By Brad Olin
As hospitals begin to adjust to the Center for Medicare and Medicaid Services’ (CMS) new price transparency mandate, many providers are still concerned about how their patients may perceive their online posted standard charges.
As everyone is probably aware of by now, as of January 1, 2019, CMS has required all hospitals to post their standard charges online in a machine-readable format.
Although this mandate was instilled to help create a more patient-centric experience, many providers have focused more on meeting the bare mandate (only posting the list of charges online) rather than going the extra mile by providing a tool for patients to determine their true out-of-pocket costs.
The key is to present this information simply and clearly to ensure that patients understand the significance of the charge list. Sure, some patients may still have questions about the significance of those standard charges, which is why it’s crucial that patients know who to contact without too much digging around the website.
In fact, according to a 2018 webinar survey, 57% of the buyer’s journey occurs online before engaging in sales. Pair that with the fact that the average online attention span of customers is only 8 seconds long and now you have a compelling reason to develop an online estimate tool that is engaging, user-friendly, and most importantly, accurate.
Before a hospital can develop a plan for presenting their standard charges, hospitals need to ensure that they are providing all of the necessary information to the patient.
In an effort to provide continuous support to the healthcare providers by delivering a patient-centric experience, CMS recently released a FAQ list comprised of items that were added to the CDM list. In this FAQ list, CMS provided further detail on the items that need to be included, such as drugs and biologicals, for each diagnosis-related group (DRG), regardless if a hospital is currently involved in their own state-wide price transparency mandate. If a hospital does not provide all of this information online to the public, they will not be in compliance with the law and are subject to face future penalties.
After providers have fully implemented all items necessary to satisfy the current mandate, the next step is to present this data in a manner that is engaging, clear, user-friendly, and of course, accurate. Try collaborating with your internal marketing team to develop a layout and strategic message that resonates clearly with your patients of all educational backgrounds.
Again, it’s all about creating a more patient-centric experience for the consumer.
Ask yourself “How can I deliver exactly what the patient wants to see in as few clicks as possible? What does the patient want to see?”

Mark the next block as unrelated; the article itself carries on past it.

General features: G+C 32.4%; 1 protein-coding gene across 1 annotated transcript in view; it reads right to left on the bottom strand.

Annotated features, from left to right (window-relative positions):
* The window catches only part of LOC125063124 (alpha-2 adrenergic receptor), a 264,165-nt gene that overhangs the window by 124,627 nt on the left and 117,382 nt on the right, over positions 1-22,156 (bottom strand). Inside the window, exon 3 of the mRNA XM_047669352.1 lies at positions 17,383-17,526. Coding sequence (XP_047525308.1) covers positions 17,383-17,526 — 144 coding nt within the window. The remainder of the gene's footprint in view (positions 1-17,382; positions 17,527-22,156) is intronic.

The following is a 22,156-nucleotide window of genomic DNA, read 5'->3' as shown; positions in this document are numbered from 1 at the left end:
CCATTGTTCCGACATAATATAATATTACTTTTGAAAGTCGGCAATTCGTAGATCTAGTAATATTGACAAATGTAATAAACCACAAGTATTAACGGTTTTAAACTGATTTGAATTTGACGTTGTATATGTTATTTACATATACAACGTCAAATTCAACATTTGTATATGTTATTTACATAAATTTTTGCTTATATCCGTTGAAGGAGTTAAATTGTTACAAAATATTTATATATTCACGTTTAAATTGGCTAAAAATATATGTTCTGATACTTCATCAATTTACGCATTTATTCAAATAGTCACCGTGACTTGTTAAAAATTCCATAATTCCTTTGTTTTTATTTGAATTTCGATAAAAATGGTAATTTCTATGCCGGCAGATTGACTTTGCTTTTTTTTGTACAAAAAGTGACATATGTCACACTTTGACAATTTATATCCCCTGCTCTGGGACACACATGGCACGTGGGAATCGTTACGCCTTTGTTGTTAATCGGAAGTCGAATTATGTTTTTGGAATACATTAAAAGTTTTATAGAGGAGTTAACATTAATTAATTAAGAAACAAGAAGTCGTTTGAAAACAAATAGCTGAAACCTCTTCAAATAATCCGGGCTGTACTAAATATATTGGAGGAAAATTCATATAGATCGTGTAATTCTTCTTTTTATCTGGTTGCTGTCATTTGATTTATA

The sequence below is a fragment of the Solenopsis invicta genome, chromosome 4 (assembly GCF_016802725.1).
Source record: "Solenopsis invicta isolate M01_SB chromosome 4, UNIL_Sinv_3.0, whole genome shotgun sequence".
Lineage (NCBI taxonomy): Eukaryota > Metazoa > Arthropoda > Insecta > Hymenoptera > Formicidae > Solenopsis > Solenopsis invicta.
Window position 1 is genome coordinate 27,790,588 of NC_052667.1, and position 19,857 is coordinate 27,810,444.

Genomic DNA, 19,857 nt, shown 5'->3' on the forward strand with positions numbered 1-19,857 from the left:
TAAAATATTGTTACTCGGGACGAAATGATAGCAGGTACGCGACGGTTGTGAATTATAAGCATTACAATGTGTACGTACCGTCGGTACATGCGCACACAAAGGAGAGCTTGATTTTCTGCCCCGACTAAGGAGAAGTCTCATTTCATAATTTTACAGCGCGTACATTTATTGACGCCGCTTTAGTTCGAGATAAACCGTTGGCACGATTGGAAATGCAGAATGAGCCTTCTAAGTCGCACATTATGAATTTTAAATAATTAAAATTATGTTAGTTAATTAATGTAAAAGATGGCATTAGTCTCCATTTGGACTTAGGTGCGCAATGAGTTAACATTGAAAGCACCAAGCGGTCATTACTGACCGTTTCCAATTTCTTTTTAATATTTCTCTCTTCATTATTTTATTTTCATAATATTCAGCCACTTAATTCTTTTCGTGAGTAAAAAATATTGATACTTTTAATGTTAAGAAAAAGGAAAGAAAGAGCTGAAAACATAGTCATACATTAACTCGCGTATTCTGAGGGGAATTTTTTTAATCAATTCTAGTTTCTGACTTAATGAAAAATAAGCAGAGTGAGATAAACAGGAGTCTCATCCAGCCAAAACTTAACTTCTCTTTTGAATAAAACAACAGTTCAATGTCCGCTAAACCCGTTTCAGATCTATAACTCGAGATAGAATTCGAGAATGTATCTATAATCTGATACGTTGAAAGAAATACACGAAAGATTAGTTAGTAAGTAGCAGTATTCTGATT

Here are 2 tips to boost your online presentation:
- Make it engaging and simple —>Don’t treat this webpage like other pages on your website that are more content heavy. Keep it simple (in language and appearance) by creating a tool that makes the user feel like they’re interacting with the price tool, rather than simply clicking on a series of hyperlinks. This tool should also provide multiple contact methods (phone, online chat, text message, etc.) for patients to get in touch with an internal representative who can help patients with any insurance-related questions they may have.
- Make the language reader-friendly —> The last thing a patient wants to see is multiple paragraphs packed full of medical jargon; instead, use
laymen’sterms to help explain the CDM charges while simultaneously framing the message in a way that relates to the patient. For example, try saying something like “we know financiallanguage can be confusing and we are here to help you better understand your bill.”
Going forward, the best way for hospitals to stand out from their competition is to go the extra mile by offering a cost estimator tool for patients to determine their true out-of-pocket costs.
As we’ve seen so far, most providers are only looking to satisfy the bare mandate by posting their CDM list, but that only solves half the problem; patients need a way of receiving estimates so they can be more in control over their financial responsibilities. That’s why it’s crucial that hospitals act quickly to develop their own unique cost estimator tool before CMS decides to add items to their current price transparency mandate.
Brad Olin is the Marketing Communications Specialist at PMMC, a leading provider of revenue cycle management solutions for hospitals and healthcare systems across the U.S. Brad offers a modern outlook into the evolution of the healthcare industry and general practices used to grow an organization’s revenue integrity.